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Trump / Cancel Culture: "More COUNTRIES should ban Twitter and Facebook"

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posted on Jun, 13 2021 @ 03:57 AM
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a reply to: TheRedneck

More than a grain of truth to that!!!

A couple three generations ago, calling someone a liar could find you facing them with a blade, or a dueling pistol.

I've sometimes thought that legalizing dueling, again, would not necessarily be a bad thing.

It might keep some from allowing their alligator jaws to overload their Tweety-bird butts.
edit on 6/13/2021 by seagull because: (no reason given)



posted on Jun, 13 2021 @ 04:16 AM
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a reply to: daskakik


So this is inaccurate "So what are you doing if not questioning my views?" because that wasn't me.

You and I are discussing our views in a thread based on the OP. Please stop trying to confuse the situation. It is disingenuous and dishonest.


And calling the use of that tactic revenge or defense can be influenced by bias.

Really?

Whether or not Twitter is doing something that upsets people is not something that can be influenced by bias. They either are continuing to offend people through a specific agenda or they aren't. Now, one might consider their actions proper, but the fact that they are continuing is not open to serious debate.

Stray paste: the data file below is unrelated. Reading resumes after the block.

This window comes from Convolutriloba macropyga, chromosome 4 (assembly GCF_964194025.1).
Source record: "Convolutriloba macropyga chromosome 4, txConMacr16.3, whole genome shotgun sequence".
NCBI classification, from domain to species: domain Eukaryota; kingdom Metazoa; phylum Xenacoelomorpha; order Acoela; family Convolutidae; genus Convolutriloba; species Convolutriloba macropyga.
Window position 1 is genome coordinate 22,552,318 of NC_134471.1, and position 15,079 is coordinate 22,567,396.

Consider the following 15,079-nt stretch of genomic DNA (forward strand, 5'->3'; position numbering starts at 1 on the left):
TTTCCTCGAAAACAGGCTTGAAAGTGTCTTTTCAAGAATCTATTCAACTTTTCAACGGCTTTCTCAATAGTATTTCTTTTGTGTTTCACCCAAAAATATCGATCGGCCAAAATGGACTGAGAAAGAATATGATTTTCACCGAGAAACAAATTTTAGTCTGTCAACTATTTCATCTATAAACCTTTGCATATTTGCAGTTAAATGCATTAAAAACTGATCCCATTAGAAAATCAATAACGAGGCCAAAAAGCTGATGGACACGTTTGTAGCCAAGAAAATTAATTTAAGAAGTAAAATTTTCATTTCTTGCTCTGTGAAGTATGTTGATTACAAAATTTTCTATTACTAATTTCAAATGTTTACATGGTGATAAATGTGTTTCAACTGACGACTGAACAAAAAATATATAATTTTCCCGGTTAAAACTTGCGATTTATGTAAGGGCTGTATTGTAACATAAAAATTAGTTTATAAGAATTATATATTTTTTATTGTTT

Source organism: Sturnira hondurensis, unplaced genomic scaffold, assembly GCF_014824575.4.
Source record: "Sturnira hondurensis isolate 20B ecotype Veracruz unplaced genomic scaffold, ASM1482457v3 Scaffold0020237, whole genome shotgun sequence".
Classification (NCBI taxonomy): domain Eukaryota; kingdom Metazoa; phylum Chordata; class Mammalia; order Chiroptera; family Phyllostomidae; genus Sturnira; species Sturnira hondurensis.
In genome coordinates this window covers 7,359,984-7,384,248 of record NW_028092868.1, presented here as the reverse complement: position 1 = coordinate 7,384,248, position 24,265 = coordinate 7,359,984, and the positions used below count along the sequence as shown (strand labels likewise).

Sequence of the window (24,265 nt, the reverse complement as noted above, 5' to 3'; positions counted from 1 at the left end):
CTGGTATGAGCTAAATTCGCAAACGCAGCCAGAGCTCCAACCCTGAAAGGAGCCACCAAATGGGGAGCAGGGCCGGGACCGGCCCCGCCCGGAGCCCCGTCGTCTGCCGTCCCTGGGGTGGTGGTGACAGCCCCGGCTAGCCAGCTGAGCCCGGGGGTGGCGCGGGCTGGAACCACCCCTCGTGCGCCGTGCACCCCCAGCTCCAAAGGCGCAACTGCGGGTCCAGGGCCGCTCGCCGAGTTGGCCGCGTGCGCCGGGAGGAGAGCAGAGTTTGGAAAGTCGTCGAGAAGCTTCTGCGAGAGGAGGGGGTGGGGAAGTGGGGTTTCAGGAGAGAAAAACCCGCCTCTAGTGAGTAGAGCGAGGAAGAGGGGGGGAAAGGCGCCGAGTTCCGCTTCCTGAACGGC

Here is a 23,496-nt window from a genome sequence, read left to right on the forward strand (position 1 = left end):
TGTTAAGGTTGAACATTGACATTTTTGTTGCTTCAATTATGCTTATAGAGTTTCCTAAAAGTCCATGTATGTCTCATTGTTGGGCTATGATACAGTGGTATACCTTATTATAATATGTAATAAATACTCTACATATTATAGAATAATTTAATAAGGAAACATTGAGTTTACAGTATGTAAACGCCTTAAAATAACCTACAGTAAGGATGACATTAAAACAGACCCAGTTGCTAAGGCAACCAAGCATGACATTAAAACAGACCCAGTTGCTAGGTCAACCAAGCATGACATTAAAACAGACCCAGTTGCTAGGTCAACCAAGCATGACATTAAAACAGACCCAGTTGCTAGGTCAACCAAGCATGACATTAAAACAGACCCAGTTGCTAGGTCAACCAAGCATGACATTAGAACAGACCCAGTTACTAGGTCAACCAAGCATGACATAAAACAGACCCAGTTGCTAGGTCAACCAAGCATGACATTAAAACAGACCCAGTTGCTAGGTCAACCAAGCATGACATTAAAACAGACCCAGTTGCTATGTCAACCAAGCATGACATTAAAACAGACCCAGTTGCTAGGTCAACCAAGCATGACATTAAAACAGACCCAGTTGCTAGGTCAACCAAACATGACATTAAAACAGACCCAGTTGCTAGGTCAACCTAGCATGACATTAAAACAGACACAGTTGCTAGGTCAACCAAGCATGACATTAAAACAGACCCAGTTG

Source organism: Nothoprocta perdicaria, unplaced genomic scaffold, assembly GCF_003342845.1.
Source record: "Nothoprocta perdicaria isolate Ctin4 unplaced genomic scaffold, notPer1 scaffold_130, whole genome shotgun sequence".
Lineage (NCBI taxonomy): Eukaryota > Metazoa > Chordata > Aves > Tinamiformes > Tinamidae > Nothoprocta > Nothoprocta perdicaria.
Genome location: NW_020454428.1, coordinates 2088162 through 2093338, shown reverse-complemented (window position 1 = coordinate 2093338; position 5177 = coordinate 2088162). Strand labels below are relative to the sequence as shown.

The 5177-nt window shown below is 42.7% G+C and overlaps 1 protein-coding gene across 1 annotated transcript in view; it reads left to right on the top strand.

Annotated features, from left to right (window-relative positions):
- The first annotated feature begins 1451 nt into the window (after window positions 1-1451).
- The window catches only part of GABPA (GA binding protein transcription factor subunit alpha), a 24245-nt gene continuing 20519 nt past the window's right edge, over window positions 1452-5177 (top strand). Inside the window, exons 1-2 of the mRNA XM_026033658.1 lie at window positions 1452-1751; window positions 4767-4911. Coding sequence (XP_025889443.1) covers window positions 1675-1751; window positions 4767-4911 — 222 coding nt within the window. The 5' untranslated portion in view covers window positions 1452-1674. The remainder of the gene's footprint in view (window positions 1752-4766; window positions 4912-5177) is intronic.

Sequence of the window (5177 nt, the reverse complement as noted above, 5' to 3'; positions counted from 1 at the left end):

Defense can only occur when one is under assault. Revenge can occur in either case, but the possibility of defense calls, IMO, for the benefit of the doubt.

Moral relativism is a dangerous thing. Most people agree that murder is wrong, and it is against the law except in cases of self-defense. Using the definition of defense, one can make an appropriate determination whether one was actually acting in self-defense, simply by asking the question: "Was this person being attacked?" Moral relativism can come in, however, and say that the attacker was also in fear of his life and thus was justified in instigating the attack (I have actually had people try to argue that point with me). Moral relativism can come in and say that an inconvenience is just cause to invoke self defense (something like someone driving slow). Moral relativism can come in and say that is someone was simply having a bad day, they may have felt like they were being attacked.

These are actually arguments that lawyers will attempt to use to defend someone when the case is strong against them.

However, moral relativism also opens the door to anarchy. If any excuse can be used to justify a crime, there is no such thing as a criminal act. Anything can be justified and there is then no reason for law to exist. If I can shoot a random person on the street, and can justify it by saying I was scared when there was no cause to be scared, I am legally allowed to commit murder on a whim.


When you sign a contract and oblige yourself to follow the rules, even if they company tells you that they can change on a whim, that is on you and you know that going in.

In most cases, that is true. I tend to fall on the side of private property rights in most cases.

However, this is not a situation where Twitter simply changed the contract. Twitter is literally violating it's own rules. Those rules are that Twitter will allow free speech within certain guidelines. Yet, it has regularly and consistently allowed violations of its posting rules when such violations support a progressive agenda (allowing BLM to spew hateful rhetoric and broadcast illegal actions) while at the same time extending the stated limitations on those rules when doing so allows the banning of conservative views.